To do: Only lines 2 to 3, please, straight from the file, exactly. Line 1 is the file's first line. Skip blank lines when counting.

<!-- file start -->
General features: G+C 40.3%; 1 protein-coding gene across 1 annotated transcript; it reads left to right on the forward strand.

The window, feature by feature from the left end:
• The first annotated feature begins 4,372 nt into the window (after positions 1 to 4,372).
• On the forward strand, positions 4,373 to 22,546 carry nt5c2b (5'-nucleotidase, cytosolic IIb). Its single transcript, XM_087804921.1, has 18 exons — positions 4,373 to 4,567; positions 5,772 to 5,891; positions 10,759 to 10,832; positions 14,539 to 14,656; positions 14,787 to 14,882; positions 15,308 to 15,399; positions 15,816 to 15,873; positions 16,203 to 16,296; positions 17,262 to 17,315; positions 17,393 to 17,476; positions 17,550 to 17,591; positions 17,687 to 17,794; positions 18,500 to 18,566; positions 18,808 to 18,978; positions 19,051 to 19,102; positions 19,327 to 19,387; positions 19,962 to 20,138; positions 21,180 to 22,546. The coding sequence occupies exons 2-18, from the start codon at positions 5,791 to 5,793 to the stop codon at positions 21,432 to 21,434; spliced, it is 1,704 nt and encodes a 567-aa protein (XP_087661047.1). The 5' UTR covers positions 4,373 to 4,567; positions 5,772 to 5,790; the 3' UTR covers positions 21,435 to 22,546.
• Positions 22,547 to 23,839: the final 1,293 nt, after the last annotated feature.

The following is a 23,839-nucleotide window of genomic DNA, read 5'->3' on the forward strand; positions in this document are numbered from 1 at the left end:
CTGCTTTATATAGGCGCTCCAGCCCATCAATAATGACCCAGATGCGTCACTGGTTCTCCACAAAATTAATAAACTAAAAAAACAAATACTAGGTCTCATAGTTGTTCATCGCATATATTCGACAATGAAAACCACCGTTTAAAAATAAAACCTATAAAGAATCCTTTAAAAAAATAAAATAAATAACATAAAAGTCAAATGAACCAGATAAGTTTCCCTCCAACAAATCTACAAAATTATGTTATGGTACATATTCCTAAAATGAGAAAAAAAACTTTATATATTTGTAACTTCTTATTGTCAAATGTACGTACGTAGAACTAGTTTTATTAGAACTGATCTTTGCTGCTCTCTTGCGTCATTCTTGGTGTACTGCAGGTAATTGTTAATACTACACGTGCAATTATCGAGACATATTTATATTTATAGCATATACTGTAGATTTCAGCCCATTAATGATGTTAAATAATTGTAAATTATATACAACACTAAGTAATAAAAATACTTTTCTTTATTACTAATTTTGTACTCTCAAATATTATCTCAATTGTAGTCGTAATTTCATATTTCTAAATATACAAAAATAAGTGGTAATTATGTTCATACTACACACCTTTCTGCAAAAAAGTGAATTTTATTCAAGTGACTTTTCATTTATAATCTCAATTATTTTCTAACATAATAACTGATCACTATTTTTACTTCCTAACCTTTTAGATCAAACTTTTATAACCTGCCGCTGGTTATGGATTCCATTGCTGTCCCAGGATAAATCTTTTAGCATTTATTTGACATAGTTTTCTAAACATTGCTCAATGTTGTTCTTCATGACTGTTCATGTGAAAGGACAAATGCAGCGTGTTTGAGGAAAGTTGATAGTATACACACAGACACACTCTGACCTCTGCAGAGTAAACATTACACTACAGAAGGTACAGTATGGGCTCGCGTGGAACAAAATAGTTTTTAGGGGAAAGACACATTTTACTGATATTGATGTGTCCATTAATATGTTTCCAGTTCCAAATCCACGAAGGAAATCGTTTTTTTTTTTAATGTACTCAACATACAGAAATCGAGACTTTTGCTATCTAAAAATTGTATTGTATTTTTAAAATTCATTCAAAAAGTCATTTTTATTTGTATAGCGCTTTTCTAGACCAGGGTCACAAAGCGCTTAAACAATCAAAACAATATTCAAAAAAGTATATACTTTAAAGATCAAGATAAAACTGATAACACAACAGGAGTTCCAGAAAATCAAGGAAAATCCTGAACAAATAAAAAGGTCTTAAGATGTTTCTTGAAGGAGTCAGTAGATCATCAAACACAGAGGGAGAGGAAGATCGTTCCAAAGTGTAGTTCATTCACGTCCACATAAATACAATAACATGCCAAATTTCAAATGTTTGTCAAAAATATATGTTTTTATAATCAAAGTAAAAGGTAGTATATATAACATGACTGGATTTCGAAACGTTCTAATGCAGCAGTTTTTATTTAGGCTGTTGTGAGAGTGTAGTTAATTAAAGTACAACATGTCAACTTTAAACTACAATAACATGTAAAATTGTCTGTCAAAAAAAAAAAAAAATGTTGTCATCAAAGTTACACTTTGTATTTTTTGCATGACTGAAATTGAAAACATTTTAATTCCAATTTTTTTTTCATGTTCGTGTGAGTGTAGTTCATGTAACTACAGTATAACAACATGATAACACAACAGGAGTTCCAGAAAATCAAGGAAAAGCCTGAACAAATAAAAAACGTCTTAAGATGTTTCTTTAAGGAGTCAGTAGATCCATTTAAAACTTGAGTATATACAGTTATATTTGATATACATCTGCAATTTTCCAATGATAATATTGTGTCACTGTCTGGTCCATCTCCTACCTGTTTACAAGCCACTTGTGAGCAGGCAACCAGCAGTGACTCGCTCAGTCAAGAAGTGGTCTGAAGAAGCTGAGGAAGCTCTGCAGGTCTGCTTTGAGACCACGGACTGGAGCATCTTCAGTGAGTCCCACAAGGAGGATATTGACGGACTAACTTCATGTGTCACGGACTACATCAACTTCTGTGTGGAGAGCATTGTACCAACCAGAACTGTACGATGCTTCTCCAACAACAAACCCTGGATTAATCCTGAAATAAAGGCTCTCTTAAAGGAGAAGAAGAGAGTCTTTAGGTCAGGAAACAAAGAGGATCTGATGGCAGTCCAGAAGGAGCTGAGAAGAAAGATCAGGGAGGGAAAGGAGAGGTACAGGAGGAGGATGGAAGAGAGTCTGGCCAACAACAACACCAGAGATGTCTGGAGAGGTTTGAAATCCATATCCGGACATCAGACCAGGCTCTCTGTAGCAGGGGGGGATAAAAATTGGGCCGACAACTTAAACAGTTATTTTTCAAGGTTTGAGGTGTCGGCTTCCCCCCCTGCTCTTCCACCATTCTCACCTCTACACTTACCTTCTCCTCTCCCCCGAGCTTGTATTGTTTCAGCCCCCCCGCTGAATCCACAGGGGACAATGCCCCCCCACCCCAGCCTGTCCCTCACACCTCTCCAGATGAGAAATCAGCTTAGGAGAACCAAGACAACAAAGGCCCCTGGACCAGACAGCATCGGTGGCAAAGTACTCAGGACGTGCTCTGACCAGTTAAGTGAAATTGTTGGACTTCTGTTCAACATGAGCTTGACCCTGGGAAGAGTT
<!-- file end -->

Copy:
The window, feature by feature from the left end:
• The first annotated feature begins 4,372 nt into the window (after positions 1 to 4,372).